Taking Care of Each Other

Cathy Stern MSOL, RN
Manager, Clinical and Operational Improvement

Time is passing quickly.  As healthcare team members, whatever your role may be, you are kneedeep in the work that needs to be accomplished each day.  No one’s work is any more or any less important than the next member of the team; recognizing everyone who provides services to patients and families is extremely important to the whole team and the work of healthcare. 

What is the work of healthcare?  On the surface it seems like a simple question with a relatively simple answer.  In healthcare, we strive to provide safe, quality care to the communities we serve.  It is a lovely statement, full of altruistic sentiment; but what does it really look like to provide safe, quality care? 

Remember the members of the team?  Picture more than the doctors and nurses, who are generally the most recognized team members in the news today.  Let’s also think about our ancillary team members – members of the radiology department, respiratory therapy, OT, PT, ST therapy departments, laboratory, our diverse nursing teams that include techs,  case managers, and of course all of the hard working folks in non-clinical positions like environmental services and dietary.  Additionally, plant operations, the business office, registration, and of course our senior leaders who have the overall responsibility for the form and function of each healthcare organization, are all essential members of the team. 

This week, in a conversation with a Radiology Technologist, the intense impact COVID-19 is having on everyone in healthcare became even more clear.  During our conversation, the comment that struck a chord was how this person had been called to seven code situations in a tenhour shift, and all patients being coded were positive for COVID-19. Some were on a ventilator and some were not, some were old and some were not.  During the same shift, this Radiology Technologist performed a chest x-ray on two pregnant women and an infant that was only two days old.  There was a family of three who had been hospitalized for some time with COVID-19 – the mother died, the adult son was intubated in ICU, and the adult daughter was in ICU, but not intubated. There were several other COVID-19 positive patients that required portable chest x-rays, all in different stages of the disease process, along with calls for portable films in a busy emergency department.  The most poignant comment was “I am so tired of people dying.”   

While we know that some patients succumb to whatever disease process brings them into the hospital, the numbers in which patients are dying are at rates not typically seen in most organizations.  This is a new work-life experience becoming seemingly more common than ever before.  There are other healthcare team members that are equally impacted. Think about the environmental services team that is working hard to provide clean environments by following disinfecting processes to keep patients and staff safe.  The point is everyone is impacted by COVID-19; whether on the front line of patient care and service, or due to worries regarding the safety of loved ones, childcare needs, or a family member’s loss of income.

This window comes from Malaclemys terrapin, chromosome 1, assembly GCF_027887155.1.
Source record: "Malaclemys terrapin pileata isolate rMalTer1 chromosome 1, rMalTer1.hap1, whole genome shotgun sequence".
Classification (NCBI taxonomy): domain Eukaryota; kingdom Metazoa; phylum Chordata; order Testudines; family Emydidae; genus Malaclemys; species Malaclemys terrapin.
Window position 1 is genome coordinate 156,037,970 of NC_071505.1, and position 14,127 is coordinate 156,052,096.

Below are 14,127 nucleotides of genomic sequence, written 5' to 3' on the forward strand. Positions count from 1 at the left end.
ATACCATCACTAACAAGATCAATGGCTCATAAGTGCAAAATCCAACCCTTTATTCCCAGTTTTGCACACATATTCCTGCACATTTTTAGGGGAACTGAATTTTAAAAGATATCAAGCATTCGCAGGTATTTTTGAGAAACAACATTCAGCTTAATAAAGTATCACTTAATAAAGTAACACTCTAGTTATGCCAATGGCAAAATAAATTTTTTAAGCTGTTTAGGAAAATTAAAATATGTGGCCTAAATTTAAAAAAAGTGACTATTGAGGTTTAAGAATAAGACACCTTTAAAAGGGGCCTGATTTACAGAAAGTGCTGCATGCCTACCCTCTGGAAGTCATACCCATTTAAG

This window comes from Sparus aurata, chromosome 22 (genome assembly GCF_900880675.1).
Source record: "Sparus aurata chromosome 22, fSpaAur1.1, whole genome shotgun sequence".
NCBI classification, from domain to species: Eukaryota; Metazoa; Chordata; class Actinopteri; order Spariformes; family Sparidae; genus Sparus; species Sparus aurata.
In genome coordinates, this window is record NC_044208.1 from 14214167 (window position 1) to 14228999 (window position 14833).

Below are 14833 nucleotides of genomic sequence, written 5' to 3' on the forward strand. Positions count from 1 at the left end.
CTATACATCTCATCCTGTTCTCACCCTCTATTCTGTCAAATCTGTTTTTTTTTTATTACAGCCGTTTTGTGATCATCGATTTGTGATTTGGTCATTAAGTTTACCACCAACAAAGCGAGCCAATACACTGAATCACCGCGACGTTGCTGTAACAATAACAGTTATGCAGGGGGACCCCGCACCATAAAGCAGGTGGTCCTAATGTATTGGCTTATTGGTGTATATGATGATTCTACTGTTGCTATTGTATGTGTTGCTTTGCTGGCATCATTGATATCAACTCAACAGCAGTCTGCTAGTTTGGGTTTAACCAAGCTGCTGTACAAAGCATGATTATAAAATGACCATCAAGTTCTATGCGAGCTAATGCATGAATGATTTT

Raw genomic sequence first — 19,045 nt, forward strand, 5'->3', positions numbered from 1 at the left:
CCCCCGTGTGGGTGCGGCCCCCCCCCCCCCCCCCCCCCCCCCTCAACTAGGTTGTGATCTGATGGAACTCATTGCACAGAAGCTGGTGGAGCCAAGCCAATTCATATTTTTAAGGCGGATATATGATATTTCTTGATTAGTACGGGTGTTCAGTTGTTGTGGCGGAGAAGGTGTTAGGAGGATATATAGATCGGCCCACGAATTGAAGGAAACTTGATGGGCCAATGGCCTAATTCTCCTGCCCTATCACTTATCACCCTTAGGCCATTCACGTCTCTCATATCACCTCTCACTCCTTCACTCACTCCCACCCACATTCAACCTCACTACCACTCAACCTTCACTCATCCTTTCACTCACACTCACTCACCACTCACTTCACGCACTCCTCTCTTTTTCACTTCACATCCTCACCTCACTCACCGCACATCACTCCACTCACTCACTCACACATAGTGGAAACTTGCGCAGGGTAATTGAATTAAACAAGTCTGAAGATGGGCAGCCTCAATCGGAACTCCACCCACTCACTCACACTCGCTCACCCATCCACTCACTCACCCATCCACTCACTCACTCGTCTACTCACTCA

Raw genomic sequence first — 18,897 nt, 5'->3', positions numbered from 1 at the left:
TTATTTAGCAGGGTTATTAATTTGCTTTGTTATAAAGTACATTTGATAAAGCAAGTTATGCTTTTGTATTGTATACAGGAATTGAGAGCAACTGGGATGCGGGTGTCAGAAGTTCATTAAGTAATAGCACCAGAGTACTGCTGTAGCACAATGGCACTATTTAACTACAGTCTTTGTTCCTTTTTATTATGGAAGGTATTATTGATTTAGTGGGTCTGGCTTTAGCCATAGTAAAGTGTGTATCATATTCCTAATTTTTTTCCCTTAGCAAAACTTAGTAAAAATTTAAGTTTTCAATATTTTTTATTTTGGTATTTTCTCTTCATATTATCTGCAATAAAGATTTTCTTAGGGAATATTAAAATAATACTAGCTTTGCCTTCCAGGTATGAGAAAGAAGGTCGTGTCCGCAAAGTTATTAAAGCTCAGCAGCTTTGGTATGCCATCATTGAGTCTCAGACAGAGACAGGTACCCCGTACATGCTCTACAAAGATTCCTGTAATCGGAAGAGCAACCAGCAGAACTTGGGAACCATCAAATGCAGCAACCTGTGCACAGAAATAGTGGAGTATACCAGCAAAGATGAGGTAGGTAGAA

That brings us to the next questionWho cares for the people who care for the ailing and infirmed?  While there are significant daily challenges in healthcare, those challenges can bring stressors.  The stressors we are facing with the onset of COVID-19 are multi-factorial and can build to the point of physical illness, as well as impact the mental health of our team members.  Let’s be mindful.  Not everyone reacts to stress or stressful situations in the same way.  How an individual manages their stress is dependent upon the individual’s background, their own health concerns, emotional background, and a wide variety of other factors including support an individual may or may not receive from family or friends. 

There are several healthy ways to cope with stressmake time for yourself even while at work. Don’t feel like you cannot take five or ten minutes for yourself.  I hear stories of team members not having a chance to use the restroom or are so busy they haven’t had a chance to eat or drink anything during their shift.  As a nurse, working in busy Emergency Departments early in my career, I remember those shifts very well.  They did not occur with the intensity that hospital teams are currently facing and were certainly not an everyday occurrence.  We sometimes forget that if we don’t take care of ourselveswe won’t be able to take care of others.   

Here are more questions to ponder.  Are you getting enough uninterrupted sleep?  Are you eating nutritious food or just grabbing something to stop the hunger pains in the moment?  Are you making time for exercise?  You may not be able to go to the gym but remember that exercise comes in all forms.  Maybe your current position affords you the opportunity to get in 10,000 steps while at work. So, while gyms great, they aren’t a necessity; how you exercise is up to you.  Think about what you find relaxing.  Do you read?  Watch funny movies?  Sit quietly on a porch swing?  Soak in a bubble bath?  Whatever works for you to help you unwind is great!   

I’ll leave you with one last thing: be aware of your team members.  How are these intense, daily stressors impacting them?  Not that we all should become psychologists or counselors, but don’t hesitate to check in with folks that seem to be struggling.  Sometimes it’s a relief to be reminded that we are all in this together and are not alone in our daily fight to provide the best for our patients, families, and communities.  Be sure to ask questions and utilize the resources for stress reduction you have available to you.  We are all in this together!